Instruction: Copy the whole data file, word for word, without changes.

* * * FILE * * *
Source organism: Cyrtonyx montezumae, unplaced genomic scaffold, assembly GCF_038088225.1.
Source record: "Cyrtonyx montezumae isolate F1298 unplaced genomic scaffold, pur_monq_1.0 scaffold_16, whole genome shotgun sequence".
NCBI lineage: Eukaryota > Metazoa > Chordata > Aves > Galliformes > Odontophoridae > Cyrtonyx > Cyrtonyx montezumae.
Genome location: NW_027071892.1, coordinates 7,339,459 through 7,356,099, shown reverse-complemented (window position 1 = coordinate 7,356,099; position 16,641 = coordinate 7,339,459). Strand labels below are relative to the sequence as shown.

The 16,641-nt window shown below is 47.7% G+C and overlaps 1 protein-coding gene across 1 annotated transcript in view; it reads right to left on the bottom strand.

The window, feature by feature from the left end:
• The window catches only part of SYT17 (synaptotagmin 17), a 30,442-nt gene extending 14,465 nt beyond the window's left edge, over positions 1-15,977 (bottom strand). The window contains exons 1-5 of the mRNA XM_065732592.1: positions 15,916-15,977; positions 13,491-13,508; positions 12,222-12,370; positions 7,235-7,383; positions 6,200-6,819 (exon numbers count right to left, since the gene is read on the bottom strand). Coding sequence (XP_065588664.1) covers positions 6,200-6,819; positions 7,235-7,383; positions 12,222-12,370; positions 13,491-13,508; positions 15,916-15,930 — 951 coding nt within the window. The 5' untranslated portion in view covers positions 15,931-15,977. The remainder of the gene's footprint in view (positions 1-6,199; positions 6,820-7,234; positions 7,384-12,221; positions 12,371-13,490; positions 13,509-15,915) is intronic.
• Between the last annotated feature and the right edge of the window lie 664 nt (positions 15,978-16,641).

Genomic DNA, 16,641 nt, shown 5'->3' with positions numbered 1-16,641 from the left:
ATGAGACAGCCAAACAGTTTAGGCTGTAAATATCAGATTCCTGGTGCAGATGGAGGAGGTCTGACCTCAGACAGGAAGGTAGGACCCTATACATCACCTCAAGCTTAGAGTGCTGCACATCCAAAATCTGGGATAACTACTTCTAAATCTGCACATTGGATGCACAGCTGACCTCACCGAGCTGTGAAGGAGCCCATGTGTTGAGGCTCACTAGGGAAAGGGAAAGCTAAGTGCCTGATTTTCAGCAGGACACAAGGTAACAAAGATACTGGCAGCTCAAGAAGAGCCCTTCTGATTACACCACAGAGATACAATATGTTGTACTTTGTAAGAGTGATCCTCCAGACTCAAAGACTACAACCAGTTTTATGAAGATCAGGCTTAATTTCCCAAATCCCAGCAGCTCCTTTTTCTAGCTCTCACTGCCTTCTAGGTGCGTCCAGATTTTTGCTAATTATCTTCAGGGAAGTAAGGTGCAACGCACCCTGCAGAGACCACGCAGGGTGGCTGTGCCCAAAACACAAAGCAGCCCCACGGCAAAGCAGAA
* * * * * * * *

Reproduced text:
Source organism: Cyrtonyx montezumae, unplaced genomic scaffold, assembly GCF_038088225.1.
Source record: "Cyrtonyx montezumae isolate F1298 unplaced genomic scaffold, pur_monq_1.0 scaffold_16, whole genome shotgun sequence".
NCBI lineage: Eukaryota > Metazoa > Chordata > Aves > Galliformes > Odontophoridae > Cyrtonyx > Cyrtonyx montezumae.
Genome location: NW_027071892.1, coordinates 7,339,459 through 7,356,099, shown reverse-complemented (window position 1 = coordinate 7,356,099; position 16,641 = coordinate 7,339,459). Strand labels below are relative to the sequence as shown.

The 16,641-nt window shown below is 47.7% G+C and overlaps 1 protein-coding gene across 1 annotated transcript in view; it reads right to left on the bottom strand.

The window, feature by feature from the left end:
• The window catches only part of SYT17 (synaptotagmin 17), a 30,442-nt gene extending 14,465 nt beyond the window's left edge, over positions 1-15,977 (bottom strand). The window contains exons 1-5 of the mRNA XM_065732592.1: positions 15,916-15,977; positions 13,491-13,508; positions 12,222-12,370; positions 7,235-7,383; positions 6,200-6,819 (exon numbers count right to left, since the gene is read on the bottom strand). Coding sequence (XP_065588664.1) covers positions 6,200-6,819; positions 7,235-7,383; positions 12,222-12,370; positions 13,491-13,508; positions 15,916-15,930 — 951 coding nt within the window. The 5' untranslated portion in view covers positions 15,931-15,977. The remainder of the gene's footprint in view (positions 1-6,199; positions 6,820-7,234; positions 7,384-12,221; positions 12,371-13,490; positions 13,509-15,915) is intronic.
• Between the last annotated feature and the right edge of the window lie 664 nt (positions 15,978-16,641).

Genomic DNA, 16,641 nt, shown 5'->3' with positions numbered 1-16,641 from the left:
ATGAGACAGCCAAACAGTTTAGGCTGTAAATATCAGATTCCTGGTGCAGATGGAGGAGGTCTGACCTCAGACAGGAAGGTAGGACCCTATACATCACCTCAAGCTTAGAGTGCTGCACATCCAAAATCTGGGATAACTACTTCTAAATCTGCACATTGGATGCACAGCTGACCTCACCGAGCTGTGAAGGAGCCCATGTGTTGAGGCTCACTAGGGAAAGGGAAAGCTAAGTGCCTGATTTTCAGCAGGACACAAGGTAACAAAGATACTGGCAGCTCAAGAAGAGCCCTTCTGATTACACCACAGAGATACAATATGTTGTACTTTGTAAGAGTGATCCTCCAGACTCAAAGACTACAACCAGTTTTATGAAGATCAGGCTTAATTTCCCAAATCCCAGCAGCTCCTTTTTCTAGCTCTCACTGCCTTCTAGGTGCGTCCAGATTTTTGCTAATTATCTTCAGGGAAGTAAGGTGCAACGCACCCTGCAGAGACCACGCAGGGTGGCTGTGCCCAAAACACAAAGCAGCCCCACGGCAAAGCAGAA